Remember when "10-speed" really just meant "10-speeds," as in, total? 2 chainrings x 5 cogs? Yeah - those days are gone.
I just read this post from Performance Bicycle -- you know, the internet and mail order bike shop -- about 10 vs. 11-speed drivetrains. Our Take: 10-Speed vs. 11-Speed. All I can think is, who cares? Keep in mind, most of my bikes max out at 6 or 7, so I'm probably not the best person to comment -- though I do have bikes with 9 and 10 speed cassettes. Sorry Nigel Tufnel, but I have no plans to go to 11.
Needless to say, but the reviewer at Performance is a fan of 11. "I've been riding both 11-speed Campagnolo and 10-speed SRAM for several years now, and I switch between the two often enough to be able to tell you there are some definite differences between 10 and 11-speed drivetrains." He goes on to say, "Generally, adding an extra cog means you have more gear ratios to choose from which can make your riding more efficient." Really?
Yes, adding one extra cog gives more gear ratios (two more, to be exact, assuming we're using a double-ring crank). But more efficient? Hmmm. . . I don't know if this person uses a gear ratio calculator or not, but chances are, there's a fair amount of gear ratio duplication -- that is, some of those chainring-to-cog combinations give actual gear ratios that are so close as to be indistinguishable from one another. One can get such ratio duplication with 5 and 6-speed drivetrains. How many duplicates are there in these 10 and 11-speed setups? In any case, the efficiency is debatable.
From that point, I'm reminded of this quote from Jobst Brandt -- and keep in mind, this was from the time that 9-speeds were the "state of the art":
The article goes on to answer other questions people have about the pros and cons of "upgrading" to 11 speeds, such as durability, shifting performance, and compatibility.
About shifting performance, the article says that shifting "isn't really affected by the addition of another cog." He continues, "If anything the 11-speed shifting feels smoother and crisper than 10-speed." I wonder how much of that is due to the cogs and spacing, and how much of it is due to different shift mechanisms (in his case, Campy vs. SRAM). Or if the difference is in the particular chain and cog designs.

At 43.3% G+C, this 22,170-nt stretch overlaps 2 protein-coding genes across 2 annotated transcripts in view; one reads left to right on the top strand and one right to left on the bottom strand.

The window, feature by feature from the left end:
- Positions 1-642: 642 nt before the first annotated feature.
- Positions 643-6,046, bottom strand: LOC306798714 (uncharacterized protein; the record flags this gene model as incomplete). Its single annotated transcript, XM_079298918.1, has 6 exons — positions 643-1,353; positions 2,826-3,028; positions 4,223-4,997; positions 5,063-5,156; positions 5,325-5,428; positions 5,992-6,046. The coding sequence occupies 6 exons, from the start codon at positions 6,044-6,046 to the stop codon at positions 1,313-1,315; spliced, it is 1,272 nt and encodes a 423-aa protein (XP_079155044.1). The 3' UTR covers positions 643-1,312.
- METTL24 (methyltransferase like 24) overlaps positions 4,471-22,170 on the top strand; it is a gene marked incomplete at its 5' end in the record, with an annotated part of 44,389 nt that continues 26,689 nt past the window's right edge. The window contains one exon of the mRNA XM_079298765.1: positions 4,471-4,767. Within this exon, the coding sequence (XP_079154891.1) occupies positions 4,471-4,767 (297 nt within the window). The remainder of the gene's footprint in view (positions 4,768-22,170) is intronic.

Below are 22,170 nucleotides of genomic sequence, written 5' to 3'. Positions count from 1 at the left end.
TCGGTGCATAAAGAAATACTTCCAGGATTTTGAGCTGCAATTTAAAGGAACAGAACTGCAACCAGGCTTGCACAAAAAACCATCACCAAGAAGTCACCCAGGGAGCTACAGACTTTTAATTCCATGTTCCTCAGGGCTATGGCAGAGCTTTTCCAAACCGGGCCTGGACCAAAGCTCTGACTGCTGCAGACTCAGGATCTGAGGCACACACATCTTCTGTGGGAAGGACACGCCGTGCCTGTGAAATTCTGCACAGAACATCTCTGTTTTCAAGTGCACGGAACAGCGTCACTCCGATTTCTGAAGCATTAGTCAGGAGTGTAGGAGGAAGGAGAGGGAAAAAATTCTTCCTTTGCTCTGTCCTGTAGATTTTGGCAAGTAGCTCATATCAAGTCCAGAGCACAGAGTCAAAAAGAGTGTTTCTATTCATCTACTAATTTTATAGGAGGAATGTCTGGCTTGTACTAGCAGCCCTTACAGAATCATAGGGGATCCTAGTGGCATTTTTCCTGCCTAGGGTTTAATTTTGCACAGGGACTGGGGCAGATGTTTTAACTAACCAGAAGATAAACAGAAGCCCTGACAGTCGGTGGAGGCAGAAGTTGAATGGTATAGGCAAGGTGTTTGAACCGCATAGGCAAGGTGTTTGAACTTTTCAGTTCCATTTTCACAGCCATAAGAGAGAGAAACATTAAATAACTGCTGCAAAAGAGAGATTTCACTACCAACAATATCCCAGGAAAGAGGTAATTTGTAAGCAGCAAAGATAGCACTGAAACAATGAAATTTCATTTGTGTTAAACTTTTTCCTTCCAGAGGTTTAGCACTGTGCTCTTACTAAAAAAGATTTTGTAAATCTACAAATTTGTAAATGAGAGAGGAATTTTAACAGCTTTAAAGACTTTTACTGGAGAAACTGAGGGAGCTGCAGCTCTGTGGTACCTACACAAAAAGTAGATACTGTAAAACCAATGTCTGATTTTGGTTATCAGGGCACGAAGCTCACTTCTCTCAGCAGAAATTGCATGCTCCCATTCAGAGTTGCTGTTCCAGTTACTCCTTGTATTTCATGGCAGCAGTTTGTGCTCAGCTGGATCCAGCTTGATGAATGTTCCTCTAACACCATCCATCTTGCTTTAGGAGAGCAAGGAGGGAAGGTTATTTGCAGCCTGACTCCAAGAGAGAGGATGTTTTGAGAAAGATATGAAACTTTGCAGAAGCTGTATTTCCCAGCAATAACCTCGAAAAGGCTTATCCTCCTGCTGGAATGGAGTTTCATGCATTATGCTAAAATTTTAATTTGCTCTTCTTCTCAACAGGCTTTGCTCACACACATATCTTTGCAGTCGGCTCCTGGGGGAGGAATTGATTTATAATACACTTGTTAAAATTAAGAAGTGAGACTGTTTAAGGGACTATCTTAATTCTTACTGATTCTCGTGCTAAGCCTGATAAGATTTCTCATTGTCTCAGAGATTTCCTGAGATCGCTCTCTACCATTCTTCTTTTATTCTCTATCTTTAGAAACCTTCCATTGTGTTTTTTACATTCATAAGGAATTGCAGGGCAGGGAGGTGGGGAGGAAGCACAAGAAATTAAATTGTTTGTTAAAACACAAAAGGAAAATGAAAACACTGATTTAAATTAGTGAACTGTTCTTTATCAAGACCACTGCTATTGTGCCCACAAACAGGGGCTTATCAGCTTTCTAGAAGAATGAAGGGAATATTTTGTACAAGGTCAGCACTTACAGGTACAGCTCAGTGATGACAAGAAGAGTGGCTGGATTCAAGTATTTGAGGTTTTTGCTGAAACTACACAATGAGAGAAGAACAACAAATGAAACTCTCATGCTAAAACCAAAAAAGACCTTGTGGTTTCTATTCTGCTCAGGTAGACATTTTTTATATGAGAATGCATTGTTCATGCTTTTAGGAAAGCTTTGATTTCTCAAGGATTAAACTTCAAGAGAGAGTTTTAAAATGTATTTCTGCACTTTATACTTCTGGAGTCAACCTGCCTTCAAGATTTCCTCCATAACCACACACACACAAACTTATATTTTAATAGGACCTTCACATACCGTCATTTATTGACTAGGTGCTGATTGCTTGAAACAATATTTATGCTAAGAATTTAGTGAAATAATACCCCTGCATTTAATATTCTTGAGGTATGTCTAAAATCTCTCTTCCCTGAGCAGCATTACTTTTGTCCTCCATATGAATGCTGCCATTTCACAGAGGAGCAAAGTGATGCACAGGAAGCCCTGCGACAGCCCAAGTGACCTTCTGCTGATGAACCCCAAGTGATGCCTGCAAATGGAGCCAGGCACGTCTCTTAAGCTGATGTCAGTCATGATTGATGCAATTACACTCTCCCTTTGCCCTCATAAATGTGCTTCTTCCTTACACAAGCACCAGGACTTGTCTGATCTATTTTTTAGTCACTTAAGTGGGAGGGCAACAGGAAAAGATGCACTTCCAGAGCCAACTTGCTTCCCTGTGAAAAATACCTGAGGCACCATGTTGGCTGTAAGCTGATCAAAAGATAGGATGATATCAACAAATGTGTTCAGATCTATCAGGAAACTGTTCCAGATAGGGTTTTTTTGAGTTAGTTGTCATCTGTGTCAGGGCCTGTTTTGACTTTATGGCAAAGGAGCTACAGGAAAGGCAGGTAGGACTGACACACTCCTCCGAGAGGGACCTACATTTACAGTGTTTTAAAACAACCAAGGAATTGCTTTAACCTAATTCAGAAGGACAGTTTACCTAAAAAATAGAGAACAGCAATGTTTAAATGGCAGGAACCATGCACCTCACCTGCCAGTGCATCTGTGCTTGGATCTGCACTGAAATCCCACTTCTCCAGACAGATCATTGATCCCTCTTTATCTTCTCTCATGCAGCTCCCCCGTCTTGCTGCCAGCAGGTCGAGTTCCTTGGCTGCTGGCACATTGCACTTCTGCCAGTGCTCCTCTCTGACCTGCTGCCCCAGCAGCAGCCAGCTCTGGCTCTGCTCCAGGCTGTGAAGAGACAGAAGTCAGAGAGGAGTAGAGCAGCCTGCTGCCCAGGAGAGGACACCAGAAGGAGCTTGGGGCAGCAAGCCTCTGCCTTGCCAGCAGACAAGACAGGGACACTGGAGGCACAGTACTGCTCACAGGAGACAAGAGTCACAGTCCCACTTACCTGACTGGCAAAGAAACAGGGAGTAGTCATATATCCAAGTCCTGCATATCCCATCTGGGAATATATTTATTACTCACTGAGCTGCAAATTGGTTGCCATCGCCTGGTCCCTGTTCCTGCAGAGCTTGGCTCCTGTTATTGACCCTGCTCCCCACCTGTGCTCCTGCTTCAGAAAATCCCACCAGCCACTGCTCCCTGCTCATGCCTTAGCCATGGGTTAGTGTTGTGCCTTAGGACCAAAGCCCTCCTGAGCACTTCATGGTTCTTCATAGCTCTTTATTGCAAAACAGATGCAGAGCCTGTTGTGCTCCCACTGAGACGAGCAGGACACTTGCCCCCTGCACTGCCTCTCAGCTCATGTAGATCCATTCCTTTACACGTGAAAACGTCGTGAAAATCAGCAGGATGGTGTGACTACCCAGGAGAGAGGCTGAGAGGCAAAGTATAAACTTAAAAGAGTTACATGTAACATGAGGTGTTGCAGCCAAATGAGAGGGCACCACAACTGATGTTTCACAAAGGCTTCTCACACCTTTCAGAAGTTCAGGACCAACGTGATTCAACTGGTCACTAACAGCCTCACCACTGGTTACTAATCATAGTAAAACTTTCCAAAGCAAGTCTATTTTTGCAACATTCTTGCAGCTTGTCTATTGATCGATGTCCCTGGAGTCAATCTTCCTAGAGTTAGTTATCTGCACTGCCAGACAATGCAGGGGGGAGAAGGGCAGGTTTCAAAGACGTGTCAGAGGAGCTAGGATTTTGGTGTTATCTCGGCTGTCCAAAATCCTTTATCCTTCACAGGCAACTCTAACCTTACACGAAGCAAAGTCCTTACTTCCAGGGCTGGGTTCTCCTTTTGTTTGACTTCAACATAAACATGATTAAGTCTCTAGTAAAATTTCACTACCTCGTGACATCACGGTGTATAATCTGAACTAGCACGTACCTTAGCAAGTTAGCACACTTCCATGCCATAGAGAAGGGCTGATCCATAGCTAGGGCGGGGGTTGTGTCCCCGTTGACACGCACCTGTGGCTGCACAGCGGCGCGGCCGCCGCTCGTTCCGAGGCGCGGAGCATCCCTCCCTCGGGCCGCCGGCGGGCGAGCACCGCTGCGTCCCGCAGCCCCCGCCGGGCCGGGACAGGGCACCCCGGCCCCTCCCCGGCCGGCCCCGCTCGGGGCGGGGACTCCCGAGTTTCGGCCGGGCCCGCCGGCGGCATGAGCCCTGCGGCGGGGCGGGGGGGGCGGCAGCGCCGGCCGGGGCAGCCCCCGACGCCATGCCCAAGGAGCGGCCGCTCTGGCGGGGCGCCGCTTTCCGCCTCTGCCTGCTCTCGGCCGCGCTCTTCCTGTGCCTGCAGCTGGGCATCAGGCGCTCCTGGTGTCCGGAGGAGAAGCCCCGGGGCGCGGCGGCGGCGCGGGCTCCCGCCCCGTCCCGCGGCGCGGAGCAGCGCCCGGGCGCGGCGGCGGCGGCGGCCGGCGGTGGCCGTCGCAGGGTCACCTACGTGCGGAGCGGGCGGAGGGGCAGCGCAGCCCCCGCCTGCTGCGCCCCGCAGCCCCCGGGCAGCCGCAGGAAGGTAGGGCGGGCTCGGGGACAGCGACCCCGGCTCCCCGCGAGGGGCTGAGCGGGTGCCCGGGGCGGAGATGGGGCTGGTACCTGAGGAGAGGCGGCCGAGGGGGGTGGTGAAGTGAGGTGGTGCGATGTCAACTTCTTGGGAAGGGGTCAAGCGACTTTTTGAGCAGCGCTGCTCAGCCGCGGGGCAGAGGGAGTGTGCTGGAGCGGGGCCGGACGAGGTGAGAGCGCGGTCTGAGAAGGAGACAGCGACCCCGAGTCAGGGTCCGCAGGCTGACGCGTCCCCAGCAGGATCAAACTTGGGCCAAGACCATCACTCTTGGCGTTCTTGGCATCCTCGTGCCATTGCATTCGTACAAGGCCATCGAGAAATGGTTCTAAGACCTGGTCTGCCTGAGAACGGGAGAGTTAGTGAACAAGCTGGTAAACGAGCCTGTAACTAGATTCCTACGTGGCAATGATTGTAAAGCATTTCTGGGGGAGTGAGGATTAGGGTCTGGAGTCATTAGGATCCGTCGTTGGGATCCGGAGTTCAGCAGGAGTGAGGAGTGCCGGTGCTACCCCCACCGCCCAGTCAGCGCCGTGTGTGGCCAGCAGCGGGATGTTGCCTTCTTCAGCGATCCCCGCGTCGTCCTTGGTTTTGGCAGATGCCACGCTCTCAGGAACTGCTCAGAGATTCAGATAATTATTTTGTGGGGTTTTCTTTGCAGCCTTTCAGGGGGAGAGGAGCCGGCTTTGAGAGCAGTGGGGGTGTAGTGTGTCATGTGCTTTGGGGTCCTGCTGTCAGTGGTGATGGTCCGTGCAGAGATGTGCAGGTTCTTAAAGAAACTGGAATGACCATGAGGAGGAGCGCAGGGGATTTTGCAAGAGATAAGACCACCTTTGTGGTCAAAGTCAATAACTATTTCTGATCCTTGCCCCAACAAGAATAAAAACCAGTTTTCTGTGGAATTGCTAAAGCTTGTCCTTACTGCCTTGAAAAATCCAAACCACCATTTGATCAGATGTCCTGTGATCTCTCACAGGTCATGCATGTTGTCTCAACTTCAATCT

However, the writer's next point is worth highlighting - especially to a retrogrouch. "My 11-speed bikes do need to be put into the stand a little more often (about once every two weeks) for some basic rear derailleur adjustments, especially after high mileage weeks." Every two weeks? Jeezus. My Rivendell has 9 speeds with indexing bar-end shifters, and I can't remember the last time I had to make an adjustment. With most of my bikes, which still use friction-only shifters, I never have to make adjustments for cable tension.
I found one point in the article that may be just flat out incorrect - though it could depend on the brand so I'm holding back a bit. On the question "Do you need new wheels" the answer is a definitive Yes. "Contrary to what you read on many bike message boards, you do need a new rear wheel." Now, I'm not certain about Shimano or SRAM, but I know absolutely that Campagnolo's hub and cassette body design is the same whether for 9, 10, or 11-speeds (see HERE). As far as the others go, I know they are still designed around the same 130 mm spacing that's used for 9 and 10-speeds, so I don't know why they'd be different.
Are 11-speed wheels less durable? Here, the answer is "Maybe" and "it depends on your riding style." Again, I'd question whether there's much difference between 9, or 10, or 11 in this regard, since they use basically the same axle width, and probably have the same amount of dish. But that amount of dish is not really good for a rear wheel anyhow.
Is it worth it? The article says "That all depends," but then the writer goes on to say how much he loves having that extra 11th gear. "I definitely do notice that it's not there when I switch back to a 10-speed bike. . . When I switch back to a 10-speed bike, I sometimes struggle to find the right gear."
Oh please. I switch back and forth between bikes with 9 or 10-speed cassettes, and bikes with 5 or 6-speed freewheels all the time, and the only difference I see is that I shift a lot more often on the more modern bikes.
The last question was a funny one to me. "Why upgrade? Won't they just go to 12-speeds soon?" The writer says, "11 cogs are about as many gears as they'll be able to cram into the standard 130 mm rear spacing. To fit any more gears without sacrificing wheel durability, I believe that road bikes would need to adopt the MTB standard 135 mm rear spacing, and I don't see that happening any time soon."
Why not? I wouldn't rule it out -- but I won't celebrate it either.
10-speed vs. 11-speed? Come on. Does it really matter?
While people are mulling that one over, excuse me while I go out and ride my 2 x 5 "10-speed."